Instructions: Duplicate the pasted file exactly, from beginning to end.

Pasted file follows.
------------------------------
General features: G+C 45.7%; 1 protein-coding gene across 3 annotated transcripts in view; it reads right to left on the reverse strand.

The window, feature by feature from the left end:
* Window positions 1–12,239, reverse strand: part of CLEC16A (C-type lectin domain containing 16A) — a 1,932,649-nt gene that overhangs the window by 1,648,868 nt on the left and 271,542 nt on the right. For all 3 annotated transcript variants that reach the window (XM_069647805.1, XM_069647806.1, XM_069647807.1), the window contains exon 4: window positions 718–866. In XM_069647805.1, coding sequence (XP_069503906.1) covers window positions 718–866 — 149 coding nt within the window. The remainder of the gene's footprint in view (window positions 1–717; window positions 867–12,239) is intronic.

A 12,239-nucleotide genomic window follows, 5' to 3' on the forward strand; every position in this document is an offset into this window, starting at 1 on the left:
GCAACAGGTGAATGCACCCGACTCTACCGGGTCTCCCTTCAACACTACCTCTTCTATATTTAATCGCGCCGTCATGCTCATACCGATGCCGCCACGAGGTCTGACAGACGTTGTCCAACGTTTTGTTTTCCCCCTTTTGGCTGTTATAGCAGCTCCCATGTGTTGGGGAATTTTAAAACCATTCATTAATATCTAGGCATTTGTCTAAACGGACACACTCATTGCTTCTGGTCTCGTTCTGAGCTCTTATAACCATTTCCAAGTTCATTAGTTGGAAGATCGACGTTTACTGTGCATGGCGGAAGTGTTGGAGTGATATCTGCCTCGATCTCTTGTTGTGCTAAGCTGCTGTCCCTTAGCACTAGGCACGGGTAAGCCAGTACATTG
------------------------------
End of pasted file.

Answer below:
General features: G+C 45.7%; 1 protein-coding gene across 3 annotated transcripts in view; it reads right to left on the reverse strand.

The window, feature by feature from the left end:
* Window positions 1–12,239, reverse strand: part of CLEC16A (C-type lectin domain containing 16A) — a 1,932,649-nt gene that overhangs the window by 1,648,868 nt on the left and 271,542 nt on the right. For all 3 annotated transcript variants that reach the window (XM_069647805.1, XM_069647806.1, XM_069647807.1), the window contains exon 4: window positions 718–866. In XM_069647805.1, coding sequence (XP_069503906.1) covers window positions 718–866 — 149 coding nt within the window. The remainder of the gene's footprint in view (window positions 1–717; window positions 867–12,239) is intronic.

A 12,239-nucleotide genomic window follows, 5' to 3' on the forward strand; every position in this document is an offset into this window, starting at 1 on the left:
GCAACAGGTGAATGCACCCGACTCTACCGGGTCTCCCTTCAACACTACCTCTTCTATATTTAATCGCGCCGTCATGCTCATACCGATGCCGCCACGAGGTCTGACAGACGTTGTCCAACGTTTTGTTTTCCCCCTTTTGGCTGTTATAGCAGCTCCCATGTGTTGGGGAATTTTAAAACCATTCATTAATATCTAGGCATTTGTCTAAACGGACACACTCATTGCTTCTGGTCTCGTTCTGAGCTCTTATAACCATTTCCAAGTTCATTAGTTGGAAGATCGACGTTTACTGTGCATGGCGGAAGTGTTGGAGTGATATCTGCCTCGATCTCTTGTTGTGCTAAGCTGCTGTCCCTTAGCACTAGGCACGGGTAAGCCAGTACATTG